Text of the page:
Billionaires in the Netherlands pay less tax in proportion to their income than they do in either the US or France, according to new research from the EU Tax Observatory.
The agency’s new Global Tax Evasion Report 2024 outlines areas where action has been taken to fight against tax evasion. For example, the report says, the introduction of an automatic exchange of bank information between countries has led to a sharp decline in offshore tax evasion by individuals since 2016.
However, there has been a lack of efforts so far to address the considerable tax deficit of billionaires.
“In countries where we have data, we see that billionaires pay much less taxes than ordinary citizens in proportion to their income,” the report said. This is particularly the case in the Netherlands, where people on low incomes pay an effective tax rate of above 40%. The richest 5% of the country pay well below that in tax and billionaires, of whom there are 45 in the Netherlands, pay less than 20%.
They do this, according to economist Gabriel Zucman, primarily by using shell companies to avoid income tax. Instead of earnings dividends and interest themselves, they earn it through shell companies, free of individual income tax, said Zucman, who is one of the compilers of the report.
The best way to tackle this issue is through a minimum tax expressed as a fraction of wealth, Zucman said. “Hence our main proposal: A 2% global minimum tax on billionaires.”
The report also looks at the impact of preferential tax regimes for high-income foreign workers in a number of European countries – such as the 30% ruling in the Netherlands.
It found that the Dutch, Belgian and British regimes are the most popular with 92,000, 45,000, and 28,000 beneficiaries, respectively, although the figures date from 2021 and are now lower in the Netherlands.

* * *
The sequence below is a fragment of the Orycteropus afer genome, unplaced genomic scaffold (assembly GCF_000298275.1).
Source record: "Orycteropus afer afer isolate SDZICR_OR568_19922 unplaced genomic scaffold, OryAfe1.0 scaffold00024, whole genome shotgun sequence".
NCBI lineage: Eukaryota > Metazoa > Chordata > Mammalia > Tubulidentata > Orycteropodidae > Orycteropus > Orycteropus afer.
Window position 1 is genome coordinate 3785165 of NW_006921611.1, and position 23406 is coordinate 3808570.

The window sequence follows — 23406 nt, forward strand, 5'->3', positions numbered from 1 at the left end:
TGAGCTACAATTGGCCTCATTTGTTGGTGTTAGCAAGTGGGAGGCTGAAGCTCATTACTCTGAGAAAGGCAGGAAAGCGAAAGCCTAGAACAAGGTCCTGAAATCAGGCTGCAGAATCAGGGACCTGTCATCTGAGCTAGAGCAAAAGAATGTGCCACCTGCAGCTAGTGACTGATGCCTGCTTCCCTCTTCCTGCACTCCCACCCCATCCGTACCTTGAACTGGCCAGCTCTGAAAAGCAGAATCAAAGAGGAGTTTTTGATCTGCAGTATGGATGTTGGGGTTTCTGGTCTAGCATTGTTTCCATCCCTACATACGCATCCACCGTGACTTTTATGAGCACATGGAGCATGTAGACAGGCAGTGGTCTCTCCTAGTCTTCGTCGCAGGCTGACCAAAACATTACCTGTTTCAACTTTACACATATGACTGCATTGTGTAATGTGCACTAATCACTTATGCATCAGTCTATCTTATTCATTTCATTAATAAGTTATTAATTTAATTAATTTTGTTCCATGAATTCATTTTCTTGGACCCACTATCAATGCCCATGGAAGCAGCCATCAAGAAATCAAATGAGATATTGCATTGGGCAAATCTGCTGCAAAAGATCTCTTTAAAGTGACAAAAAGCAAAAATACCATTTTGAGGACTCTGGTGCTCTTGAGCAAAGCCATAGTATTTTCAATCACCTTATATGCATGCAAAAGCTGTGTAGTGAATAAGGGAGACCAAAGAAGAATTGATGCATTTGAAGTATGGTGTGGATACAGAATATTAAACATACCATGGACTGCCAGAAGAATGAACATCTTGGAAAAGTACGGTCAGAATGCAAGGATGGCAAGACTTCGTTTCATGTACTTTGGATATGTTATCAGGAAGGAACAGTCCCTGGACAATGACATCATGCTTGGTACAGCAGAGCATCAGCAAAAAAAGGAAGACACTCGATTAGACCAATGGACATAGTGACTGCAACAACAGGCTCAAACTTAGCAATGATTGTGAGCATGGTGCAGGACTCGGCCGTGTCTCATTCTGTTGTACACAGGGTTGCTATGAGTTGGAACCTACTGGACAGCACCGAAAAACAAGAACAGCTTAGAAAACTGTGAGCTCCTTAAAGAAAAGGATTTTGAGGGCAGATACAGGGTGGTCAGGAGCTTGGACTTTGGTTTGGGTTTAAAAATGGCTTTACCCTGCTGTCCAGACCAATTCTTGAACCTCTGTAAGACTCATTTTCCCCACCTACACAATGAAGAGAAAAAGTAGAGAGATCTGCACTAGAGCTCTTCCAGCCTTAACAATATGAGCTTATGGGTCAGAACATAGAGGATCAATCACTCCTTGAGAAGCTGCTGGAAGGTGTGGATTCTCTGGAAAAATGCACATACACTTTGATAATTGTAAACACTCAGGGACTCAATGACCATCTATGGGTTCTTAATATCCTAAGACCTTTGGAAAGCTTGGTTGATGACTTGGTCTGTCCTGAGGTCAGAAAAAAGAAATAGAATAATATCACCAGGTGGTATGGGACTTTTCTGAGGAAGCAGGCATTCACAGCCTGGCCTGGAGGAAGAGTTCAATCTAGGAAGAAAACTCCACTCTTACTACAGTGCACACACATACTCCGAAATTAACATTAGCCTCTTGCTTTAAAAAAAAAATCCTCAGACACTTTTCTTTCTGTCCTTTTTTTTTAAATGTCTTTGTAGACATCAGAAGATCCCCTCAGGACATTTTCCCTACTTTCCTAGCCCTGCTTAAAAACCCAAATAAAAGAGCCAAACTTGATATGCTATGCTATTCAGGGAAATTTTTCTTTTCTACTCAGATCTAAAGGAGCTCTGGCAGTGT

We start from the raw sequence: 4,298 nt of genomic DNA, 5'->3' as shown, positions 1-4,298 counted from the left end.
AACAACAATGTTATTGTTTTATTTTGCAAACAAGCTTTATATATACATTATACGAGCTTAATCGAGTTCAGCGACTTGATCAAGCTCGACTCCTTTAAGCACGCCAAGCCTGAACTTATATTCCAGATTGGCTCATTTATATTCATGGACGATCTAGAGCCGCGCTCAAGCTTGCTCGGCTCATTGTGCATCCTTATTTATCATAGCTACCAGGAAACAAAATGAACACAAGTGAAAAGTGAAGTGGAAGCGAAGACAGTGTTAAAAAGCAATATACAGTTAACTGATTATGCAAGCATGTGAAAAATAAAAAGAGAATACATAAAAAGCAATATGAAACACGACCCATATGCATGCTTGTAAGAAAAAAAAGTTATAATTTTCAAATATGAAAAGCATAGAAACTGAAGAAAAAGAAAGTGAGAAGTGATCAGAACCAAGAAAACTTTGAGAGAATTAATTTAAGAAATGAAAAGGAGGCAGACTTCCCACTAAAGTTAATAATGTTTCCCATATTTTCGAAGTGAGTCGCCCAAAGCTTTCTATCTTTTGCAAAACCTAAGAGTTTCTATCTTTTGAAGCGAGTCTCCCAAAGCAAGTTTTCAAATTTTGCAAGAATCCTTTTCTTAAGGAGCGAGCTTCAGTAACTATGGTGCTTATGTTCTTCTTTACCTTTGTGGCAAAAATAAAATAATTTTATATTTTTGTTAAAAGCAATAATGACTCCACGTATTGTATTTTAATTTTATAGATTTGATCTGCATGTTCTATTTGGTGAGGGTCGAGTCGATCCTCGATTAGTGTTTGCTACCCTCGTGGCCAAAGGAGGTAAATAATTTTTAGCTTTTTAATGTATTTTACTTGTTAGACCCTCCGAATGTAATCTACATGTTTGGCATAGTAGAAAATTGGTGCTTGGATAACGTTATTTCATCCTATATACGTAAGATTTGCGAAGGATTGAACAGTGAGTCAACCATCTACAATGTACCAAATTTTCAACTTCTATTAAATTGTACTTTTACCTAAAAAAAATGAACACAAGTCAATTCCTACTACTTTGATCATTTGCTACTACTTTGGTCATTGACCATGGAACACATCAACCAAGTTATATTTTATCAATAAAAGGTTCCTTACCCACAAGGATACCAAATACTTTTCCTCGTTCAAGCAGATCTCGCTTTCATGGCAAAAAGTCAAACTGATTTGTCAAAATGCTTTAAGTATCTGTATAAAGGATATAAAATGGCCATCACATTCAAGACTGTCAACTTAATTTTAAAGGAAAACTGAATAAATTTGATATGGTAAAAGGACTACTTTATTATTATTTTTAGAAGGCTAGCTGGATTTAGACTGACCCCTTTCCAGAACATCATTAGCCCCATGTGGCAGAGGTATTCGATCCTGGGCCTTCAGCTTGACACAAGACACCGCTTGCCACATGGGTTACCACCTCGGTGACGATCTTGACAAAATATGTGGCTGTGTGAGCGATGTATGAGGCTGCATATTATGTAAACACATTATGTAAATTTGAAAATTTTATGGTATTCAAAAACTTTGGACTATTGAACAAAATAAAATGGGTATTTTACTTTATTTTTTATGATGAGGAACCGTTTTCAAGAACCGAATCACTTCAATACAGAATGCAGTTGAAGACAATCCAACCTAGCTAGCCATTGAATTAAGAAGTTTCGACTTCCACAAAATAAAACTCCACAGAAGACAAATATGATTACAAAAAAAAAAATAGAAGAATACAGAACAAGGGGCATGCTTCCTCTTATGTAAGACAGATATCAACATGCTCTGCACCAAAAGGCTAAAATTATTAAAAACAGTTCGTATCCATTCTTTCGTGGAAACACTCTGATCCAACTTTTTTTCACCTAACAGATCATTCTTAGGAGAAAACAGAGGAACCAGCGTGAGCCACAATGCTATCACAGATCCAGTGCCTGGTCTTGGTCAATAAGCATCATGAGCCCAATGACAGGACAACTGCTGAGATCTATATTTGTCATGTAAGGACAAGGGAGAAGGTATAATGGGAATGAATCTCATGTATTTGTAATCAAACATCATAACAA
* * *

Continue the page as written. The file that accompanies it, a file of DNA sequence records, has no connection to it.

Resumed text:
The report says in 2020, the 30% ruling cost the Dutch state €1.1 billion and benefited individuals to the tune of nearly €12,000 each – but this is a far lower figure than many other EU countries.
The report also gives the Dutch scheme a score of five out of 10 when it comes to its harmful effects.
The 30% ruling makes it possible for expats with specific expertise and salary levels to pay no tax on 30% of their income for a maximum of five years. Dutch nationals who have lived abroad for more than 25 years are also eligible to make a claim.
To benefit, you must be recruited from abroad and you must have lived a distance of more than 150 km from the Dutch border for more than 16 months out of the 24 months prior to your first working day in the Netherlands.
You also have to meet strict salary guidelines, earning at least €41,954 in 2023 or €31,891 if you have completed a master’s degree and are younger than 30 years old. There is no minimum salary for scientific researchers or people working in scientific education and the scheme is widely used by universities and colleges.
The outgoing government has decided to cap the maximum benefit in 2024 after earlier reducing the time the 30% ruling can be claimed from eight to five years. This latest move will impact high earning employees with an income of at least €223,000 in 2024.
However, several political parties have indicated they wish to reduce the benefits of the ruling still further after the November general election, in particular Pieter Omtzigt, founder of new party NSC.
He said during a debate on Sunday night that “the expats run the [housing] market in Amsterdam.”
“They get 30% [of their income] tax free. This means they have more money available and can pay more,” he said. “I will almost abolish it.”